Cuddles, ears bent back in pouting shame, said, "Of—of course."

"Do you remember how we won that battle against a very cat-savvy opponent?"

"Yes. The enemy had littered the field with cucumbers, sir, expecting to send our entire force running in terror." He paused a heartbeat. "I passed cucumber training and pushed myself so that I could even sleep on cucumbers without effect."

"Of course, you did. But that means you missed the point of cucumber training." Colonel Simon decided to give Cuddles an opportunity to think things through so he began washing his hind leg, letting only the twitch of his tail remind Cuddles that he was still in censure.


"What happened in the battle?"

"While our troops were spooked by the cucumbers, instead of retreating, they leapt in every direction, making their attacks on the enemy impossible to predict. Although the enemy had the superiority in numbers, they effectively enabled their soldiers to be individually flanked by jumping cats and lost the battle decidedly, confused and disheartened."

"What would have happened if, instead of leaping in every direction, they had just advanced like you did."
Cuddles began to wash his face. "The enemy had set down a line of mines in front of them. Our jumping in the way we did sidestepped those mines and even drove a few of their soldiers into the mines, making us aware of their existence."

Satisfied that Cuddles understood his mistake, Simon stopped washing his leg and collapsed into zen pose on his desk. "Do you understand what I want from you, Cuddles? I want the discipline and physical skills you built in training, but I want you to think and act like a cat, able to adapt and be unpredictable. Do you think you can do it, or should I prepare a transfer?"

"Sir, yes sir, I can."

"Good. Dismissed."

Captain Cuddles turned to leave but, before he had completely left, the Colonel called out to him. "Next time I leave an enticement like this ring on my desk, I'd like to see you try for it."

Cuddles said nothing but left, the door still open as Simon, as he'd been longing to throughout the interview, batted the ring off his desk and began chasing it around the room.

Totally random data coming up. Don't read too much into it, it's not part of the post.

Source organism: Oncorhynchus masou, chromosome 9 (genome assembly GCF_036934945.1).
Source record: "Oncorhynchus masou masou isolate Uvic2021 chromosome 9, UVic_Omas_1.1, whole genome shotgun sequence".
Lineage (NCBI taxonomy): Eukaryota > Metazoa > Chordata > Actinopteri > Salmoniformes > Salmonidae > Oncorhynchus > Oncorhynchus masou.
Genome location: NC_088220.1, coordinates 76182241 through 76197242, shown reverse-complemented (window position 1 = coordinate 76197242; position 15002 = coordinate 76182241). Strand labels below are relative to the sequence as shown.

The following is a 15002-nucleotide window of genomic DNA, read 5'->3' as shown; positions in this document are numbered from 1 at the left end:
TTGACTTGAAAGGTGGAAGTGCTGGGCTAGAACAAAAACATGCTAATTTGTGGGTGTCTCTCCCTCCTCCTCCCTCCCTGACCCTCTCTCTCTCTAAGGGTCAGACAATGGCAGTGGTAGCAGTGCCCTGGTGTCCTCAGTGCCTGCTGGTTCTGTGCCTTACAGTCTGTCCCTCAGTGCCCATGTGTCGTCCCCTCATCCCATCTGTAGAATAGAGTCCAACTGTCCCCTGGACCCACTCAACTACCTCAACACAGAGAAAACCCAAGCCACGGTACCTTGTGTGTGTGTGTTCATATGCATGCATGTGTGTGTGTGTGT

Captain Cuddles crept out of HQ, tail and head down. With a furtive glance to either side, he would have scurried to his quarters if another voice hadn't spoken up behind him. "Captain?"

Cuddles leapt into the air, spinning as he did and then lowered his hackles when he recognized his own second in command, Sergeant Patch. "Patch, I didn't see you there."

"Got grilled for not being cat enough, didn't you?"

"How did you know?" but Cuddles knew the answer to that. The reason he lived through the Battle of Carpet Hill was because Patch had rallied Cuddles' men to save him when his own actions had put his life in danger. If Cuddles was half the leader he wanted to be, he'd have made a point to tell Colonel Simon about Patch's extraordinary initiative. But he didn't want to lose Patch. He was an exceptional leader and his next promotion would definitely get him moved to someone more important.

"Tain't blind," Patch said, with a gasping laugh. He loved blind jokes given that he only had one eye left. "Whatcha gonna do?"

"I—I have to teach myself to get distracted. Somehow."

"Happen I could help you with that."

"Would—would you?"

Patch opened his mouth in a sharp-toothed smile. "You're a good kid, good bottom. And you're my CO." His smile disappeared and he let a little growl creep into his voice, but not enough to skirt insubordination. "And I can't have you puttin' the whole unit at risk because you're too green to be on the field."

He turned his back and lifted his tail jauntily, despite the crook at the end of it. "Let's get to work."

Cuddles, feeling less like a commander than ever, followed him to a practice field. Several feet in, there was a ball, bright green with a bell in it. Patch sat and indicated the ball with a paw. "So, bat that over to me." He paused. "Sir."

That didn't sound too hard. What was the catch? Cuddles loped over and, without looking at Patch, knocked it over toward him. Patch batted it away toward the distance, a look of disgust on his face. "Have you no instincts, sir?"